were depicted in Tanjore paintings Introduction to Annapurna Tanjore Painting
Tanjore painting is an exquisite traditional art form and has a very rich heritage. This classical painting style of South India originated from the town of Thanjavur (anglicised as Tanjore). This art form flourished way back about 1600AD by the Nayakas of Thanjavur under the reign of Vijayanagar Rayas. These paintings are made up of rich and vibrant colors with glittering gold overlaid on delicate but extensive gesso work. They are also embedded with glass beads and pieces or precious gem stones. The dense composition, surface richness and vibrant colors distinguish tanjore paintings from other forms. The subjects of paintings are mostly Hindu gods, goddesses and saints among these one is Annapoorna tanjore painting. Annapoorna is derived from the combination of two words “anna” which means food and “poorna” which means complete or perfect. Annapoorna devi depicted in the painting is worshipped as the goddess of food. There are also many instances from the history when Jain, Sikh, Muslim, other religions and even secular subjects were depicted in Tanjore paintings.
Read more on History of Tanjore Painting.
Nowadays Tanjore paintings are greatly preferred by the art lovers to adorn their walls especially for South Indian people these paintings have become a part of souvenirs for festive occasions. These paintings are also used to decorate the puja rooms in residences, temples, hotels etc. Meticulously crafted Tanjore paintings are unique in their own. They are bright and colourful and very attractive. Moreover the distinctive feature that keeps them apart from the other paintings are the embossing made over the sketches with gemstones and also the work that gives them a three dimensional effect. The impact in the darkened room is that of the glowing presence.
History and evolution of Annapurna Tanjore Painting
Thanjavur has made a remarkable contribution to enhancing the legacy of the Indian paintings. It houses some of the most fascinating 11th century Chola paintings in the walls of Brihadeeswarar temple & also paintings from the Nayak period. The history of Tanjore painting dates back to the Marathas invasion of Thanjavur. This led to the migration of artists and painters and some moved to Tanjore and worked under the Naykas of Thanjavur. The Maratha rule lasted for about two centuries and this art form flourished under the patronage of the Nayakas and Maratha princes in the 16th to 18th century. The RAJUs in Thanjavur and the TRICHY and NAIDUS in Madurai were the two main communities practising this art. The Marathas influence gave a unique touch to this painting. A typical Tanjore painting consists of one main figure, a deity with a round body and almond shaped eyes surrounded by several subsidiary figures or subjects. After the decline of Maratha rule the Chettiar community patronised the Tanjore artists. Then the Britishers who had come to Thanjavore also patronised the artists. With the modernising era the figures depicted in the painting were no longer round and the technique is now more in use than the style.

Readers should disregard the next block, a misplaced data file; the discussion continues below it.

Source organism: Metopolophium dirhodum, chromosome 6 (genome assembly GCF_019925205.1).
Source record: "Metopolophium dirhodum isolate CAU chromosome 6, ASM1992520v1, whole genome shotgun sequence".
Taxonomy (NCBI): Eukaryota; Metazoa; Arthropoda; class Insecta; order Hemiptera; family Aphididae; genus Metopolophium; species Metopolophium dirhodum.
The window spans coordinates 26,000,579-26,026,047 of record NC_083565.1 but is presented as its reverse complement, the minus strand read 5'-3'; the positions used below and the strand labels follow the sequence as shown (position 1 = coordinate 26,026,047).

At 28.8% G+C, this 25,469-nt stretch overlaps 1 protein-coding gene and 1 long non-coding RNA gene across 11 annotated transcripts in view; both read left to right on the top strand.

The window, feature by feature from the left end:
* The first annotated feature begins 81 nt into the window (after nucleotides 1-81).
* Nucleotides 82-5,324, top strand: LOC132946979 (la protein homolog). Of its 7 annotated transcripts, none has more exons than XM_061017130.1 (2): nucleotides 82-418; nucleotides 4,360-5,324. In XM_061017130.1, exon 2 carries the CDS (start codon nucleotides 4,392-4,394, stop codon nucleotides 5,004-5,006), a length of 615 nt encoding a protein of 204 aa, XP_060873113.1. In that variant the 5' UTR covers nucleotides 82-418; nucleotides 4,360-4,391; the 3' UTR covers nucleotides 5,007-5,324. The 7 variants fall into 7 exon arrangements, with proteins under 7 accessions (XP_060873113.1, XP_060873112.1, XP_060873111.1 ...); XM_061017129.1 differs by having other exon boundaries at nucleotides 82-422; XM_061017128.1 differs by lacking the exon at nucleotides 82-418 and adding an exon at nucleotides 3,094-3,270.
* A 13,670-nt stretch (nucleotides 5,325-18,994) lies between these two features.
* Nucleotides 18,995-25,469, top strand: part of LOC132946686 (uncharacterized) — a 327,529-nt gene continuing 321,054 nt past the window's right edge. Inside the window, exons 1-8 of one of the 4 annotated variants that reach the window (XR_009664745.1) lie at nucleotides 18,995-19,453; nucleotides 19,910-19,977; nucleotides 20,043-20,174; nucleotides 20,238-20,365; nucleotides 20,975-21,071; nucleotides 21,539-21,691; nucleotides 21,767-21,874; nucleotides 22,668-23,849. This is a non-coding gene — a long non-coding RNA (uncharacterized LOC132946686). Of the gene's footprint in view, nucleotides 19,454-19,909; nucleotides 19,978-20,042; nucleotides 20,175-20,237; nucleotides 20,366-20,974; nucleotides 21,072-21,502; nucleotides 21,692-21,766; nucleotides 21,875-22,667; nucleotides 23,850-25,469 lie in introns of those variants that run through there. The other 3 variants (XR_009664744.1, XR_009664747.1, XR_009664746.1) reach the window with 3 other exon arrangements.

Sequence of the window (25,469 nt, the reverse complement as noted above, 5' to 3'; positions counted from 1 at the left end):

How they are made
Tanjore paintings are panel paintings mainly done on the wooden planks and hence also referred as palgai (wooden plank) padam (painting). The plank used was originally wood of jackfruit tree but nowadays its plywood over which the canvas is pasted with Arabic gum. Then French chalk or powdered limestone and a binding medium are used for coating the canvas evenly and then left for drying. The canvas was then ready for painting. The artists then did the detailed sketch of painting using stencils. A paste of powdered limestone and a binding medium called sukkan or makku were used for creating the Gesso work. Semi precious gemstones and gold leaves of varied hues were embedded in particular areas such as pillars, arches, thrones, dresses etc. Finally the sketch was filled with colours. In the old days artists used natural colours like that of vegetables and mineral dyes. Today they use synthetic colours. Vibrant colours such as bright red and dark brown colours were used to mark outlines. Background of the paintings was mostly created with red colour though blue and green colours were preferred as well. Scholars say that red background in Tanjore painting is a distinct mark. Lord Vishnu apt enough is coloured blue and Lord Nataraja chalk white. Yellow colour is used for the Goddesses. Blue colour is used for the sky but black was employed in occasions.
These paintings were not only confined to the wooden panel but this amazing art could also be seen on the walls, glass, paper, mica and exotic materials such as ivory. Small ivory portraits were typically worn as cameo pendants called rajaharam and were quite admired.
Tanjore paintings are deeply rooted in tradition and still innovative within limits. This art is sacred and dedicated. Importantly this art is continued to be practiced in the present days though not thoroughly but revival programmes are being held regularly. In addition to that workshops, exhibitions and training camps on Tanjore paintings are organised time to time by many institutions including the State Government. This amazing and distinct cultural heritage needs to preserved and protected.